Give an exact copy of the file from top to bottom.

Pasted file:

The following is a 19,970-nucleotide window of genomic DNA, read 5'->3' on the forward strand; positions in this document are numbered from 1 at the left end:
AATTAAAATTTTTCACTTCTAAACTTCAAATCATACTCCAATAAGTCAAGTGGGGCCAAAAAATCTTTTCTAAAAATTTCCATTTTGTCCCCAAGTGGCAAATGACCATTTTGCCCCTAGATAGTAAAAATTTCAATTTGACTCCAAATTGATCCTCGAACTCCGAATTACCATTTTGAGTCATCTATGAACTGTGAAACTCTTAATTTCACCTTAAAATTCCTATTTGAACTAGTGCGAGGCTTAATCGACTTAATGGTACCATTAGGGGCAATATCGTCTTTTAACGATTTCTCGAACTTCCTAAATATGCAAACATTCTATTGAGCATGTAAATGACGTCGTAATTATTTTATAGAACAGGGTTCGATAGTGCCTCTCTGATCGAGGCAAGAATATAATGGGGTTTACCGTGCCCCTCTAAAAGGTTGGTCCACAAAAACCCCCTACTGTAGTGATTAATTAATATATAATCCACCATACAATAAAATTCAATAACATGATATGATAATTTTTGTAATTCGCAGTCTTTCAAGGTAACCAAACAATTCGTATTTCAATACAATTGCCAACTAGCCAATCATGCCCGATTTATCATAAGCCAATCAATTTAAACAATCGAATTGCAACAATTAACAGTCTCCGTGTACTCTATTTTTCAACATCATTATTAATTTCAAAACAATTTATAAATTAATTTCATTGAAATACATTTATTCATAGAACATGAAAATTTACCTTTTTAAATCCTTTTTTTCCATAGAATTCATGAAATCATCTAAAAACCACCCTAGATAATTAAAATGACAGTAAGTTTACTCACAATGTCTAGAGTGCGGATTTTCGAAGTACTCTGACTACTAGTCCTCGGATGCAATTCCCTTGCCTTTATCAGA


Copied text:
The following is a 19,970-nucleotide window of genomic DNA, read 5'->3' on the forward strand; positions in this document are numbered from 1 at the left end:
AATTAAAATTTTTCACTTCTAAACTTCAAATCATACTCCAATAAGTCAAGTGGGGCCAAAAAATCTTTTCTAAAAATTTCCATTTTGTCCCCAAGTGGCAAATGACCATTTTGCCCCTAGATAGTAAAAATTTCAATTTGACTCCAAATTGATCCTCGAACTCCGAATTACCATTTTGAGTCATCTATGAACTGTGAAACTCTTAATTTCACCTTAAAATTCCTATTTGAACTAGTGCGAGGCTTAATCGACTTAATGGTACCATTAGGGGCAATATCGTCTTTTAACGATTTCTCGAACTTCCTAAATATGCAAACATTCTATTGAGCATGTAAATGACGTCGTAATTATTTTATAGAACAGGGTTCGATAGTGCCTCTCTGATCGAGGCAAGAATATAATGGGGTTTACCGTGCCCCTCTAAAAGGTTGGTCCACAAAAACCCCCTACTGTAGTGATTAATTAATATATAATCCACCATACAATAAAATTCAATAACATGATATGATAATTTTTGTAATTCGCAGTCTTTCAAGGTAACCAAACAATTCGTATTTCAATACAATTGCCAACTAGCCAATCATGCCCGATTTATCATAAGCCAATCAATTTAAACAATCGAATTGCAACAATTAACAGTCTCCGTGTACTCTATTTTTCAACATCATTATTAATTTCAAAACAATTTATAAATTAATTTCATTGAAATACATTTATTCATAGAACATGAAAATTTACCTTTTTAAATCCTTTTTTTCCATAGAATTCATGAAATCATCTAAAAACCACCCTAGATAATTAAAATGACAGTAAGTTTACTCACAATGTCTAGAGTGCGGATTTTCGAAGTACTCTGACTACTAGTCCTCGGATGCAATTCCCTTGCCTTTATCAGA